Wales will be left behind if we don't ease lockdown, tourism industry warns

Emma Featherstone
snowdonia national park - Getty

Sector asks government to provide reopening dates or risk visitors and businesses "writing off" Welsh tourism for 2020

Tourism leaders across Wales have urged the country’s First Minister to provide a reopening roadmap in order to prevent negative effects to the industry that “could be felt for years to come”.

A letter from the Welsh Association of Visitor Attractions to First Minister Mark Drayford, signed by more than 40 industry bosses, explained that Welsh tourism risks falling behind that of England, Scotland and Northern Ireland where conditional reopening dates have allowed businesses to plan for the future.

The letter states: “As a highly seasonal industry, the impact of coronavirus has hit the attraction sector (as part of the wider hospitality sector) exceptionally hard; the timing was after five months of closure and negative cash flow and the window of opportunity to salvage any net cash inflow is during the summer months. After this, the remaining trading months of September and October are borderline even in a normal year. Some areas of hospitality, such as restaurants, can still trade into the winter months with strong Christmas potential – this is not the case for most attractions.”

It continues: “We need clear dates when the various sectors of the economy can open and under what terms, and also when Wales will open itself up to tourism and the leisure market. Without this imminently, then decisions will have to be made now to protect the business assets, even if this has a negative impact on staff numbers, local community/businesses and potential to open during 2020 or even 2021."

The letter explains that without clear dates potential visitors as well as businesses may simply write off 2020 for Welsh tourism.

"This will have a negative impact on investment into Welsh attractions and therefore ramifications will last for years on this sector in Wales.

“If Welsh tourist businesses, including attractions, open three weeks or more after their neighbours, when coming to the end of the season, not only are we three weeks behind in planning and marketing, but we also reduce the chances of those businesses generating enough funds to see them over the winter months. Therefore if Welsh businesses are in a critical position at the end of August and English businesses have been allowed to trade for an extra three weeks they will therefore be financially stronger. Hospitality businesses in Wales will therefore need extra support.

"The Welsh Assembly will then have great difficulty negotiating finance from central government at a rate that fairly reflects the differing financial position of Wales. Funds calculated using the Barnett formula will not be proportional due the reduced trading time as expressed above."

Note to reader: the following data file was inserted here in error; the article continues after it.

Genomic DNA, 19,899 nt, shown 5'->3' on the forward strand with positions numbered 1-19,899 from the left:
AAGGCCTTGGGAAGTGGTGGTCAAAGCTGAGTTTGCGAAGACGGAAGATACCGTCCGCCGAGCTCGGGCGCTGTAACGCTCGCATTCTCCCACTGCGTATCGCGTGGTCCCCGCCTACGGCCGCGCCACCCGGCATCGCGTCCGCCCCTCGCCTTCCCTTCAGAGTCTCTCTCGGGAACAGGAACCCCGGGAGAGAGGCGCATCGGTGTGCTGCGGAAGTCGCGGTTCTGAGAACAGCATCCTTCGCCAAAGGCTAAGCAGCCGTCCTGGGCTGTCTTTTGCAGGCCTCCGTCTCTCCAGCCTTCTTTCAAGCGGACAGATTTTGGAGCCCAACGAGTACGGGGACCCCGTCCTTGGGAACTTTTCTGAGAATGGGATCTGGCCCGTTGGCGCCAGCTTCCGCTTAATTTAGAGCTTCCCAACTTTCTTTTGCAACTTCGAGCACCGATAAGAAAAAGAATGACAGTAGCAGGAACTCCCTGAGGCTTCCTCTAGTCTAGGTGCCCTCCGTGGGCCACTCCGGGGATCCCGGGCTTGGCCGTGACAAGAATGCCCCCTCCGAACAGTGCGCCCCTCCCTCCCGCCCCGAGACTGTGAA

The Welsh Government published a traffic light roadmap out of lockdown on May 15 called ‘unlocking our society and economy: continuing the conversation’, which it described as “part of a cautious, coherent approach to easing lockdown.” This document did not lay out any dates, conditional or otherwise, for the reopening of tourist attractions.

Meanwhile, as it stands, hotels, holiday parks and tourist attractions in England will be able to reopen from July 4. Some outdoor areas of English attractions are already open or are due to open imminently – from National Trust gardens to Warwick Castle.

In Northern Ireland, hotels and guesthouses have been given a reopening date of July 20. Reopening dates for tourist attractions have not been specified.

Scotland is operating a four stage plan to ease lockdown. Under stage three of this strategy museums and galleries will be able to reopen while restrictions on hotels, B&Bs and holiday homes will be relaxed.

The impact of no reopening dates for Wales, alongside conditional reopening dates in the other UK nations, is addressed in the open letter. “The UK population are now choosing to plan or book England and Scotland destinations for their summer break, day trips or family holiday. Wales will not just be three weeks behind the other countries but will lose out altogether on the tourism volumes and market share.

“We ask that the First Minister and the Welsh Assembly Government reconsider their position with ‘traffic light’ phasing and instead look to adopt a specific road map with set dates and targets for the recovery of our industry. Only in this way can businesses’ truly plan for their survival.”

In response to the letter, a Welsh Government spokesperson said: “The feedback we’ve had from the tourism industry has been invaluable in addressing its needs at these difficult times. We are very aware of its concerns and its desire to reopen as soon as it is safe to do so to protect jobs in communities across Wales. We are also very aware of the concerns of communities that nothing should be done which could exacerbate the spread of coronavirus.

“Our package of support for businesses is the most generous in the UK and is providing vital help to thousands of businesses across Wales. However the sector right across the UK is pressing the UK Government to provide long-term financial support to help steer it through this incredibly difficult period.

“We will continue to work with the industry as we gradually ease restrictions and plan for a post-pandemic recovery in line with the First Minister’s roadmap.”

Vince Hughes, commercial manager at Snowdon Mountain Railway, is among the industry leaders who signed the letter. He said: “The safety of people must always come first, but Wales is falling behind other parts of the UK and the damage for many could be terminal.”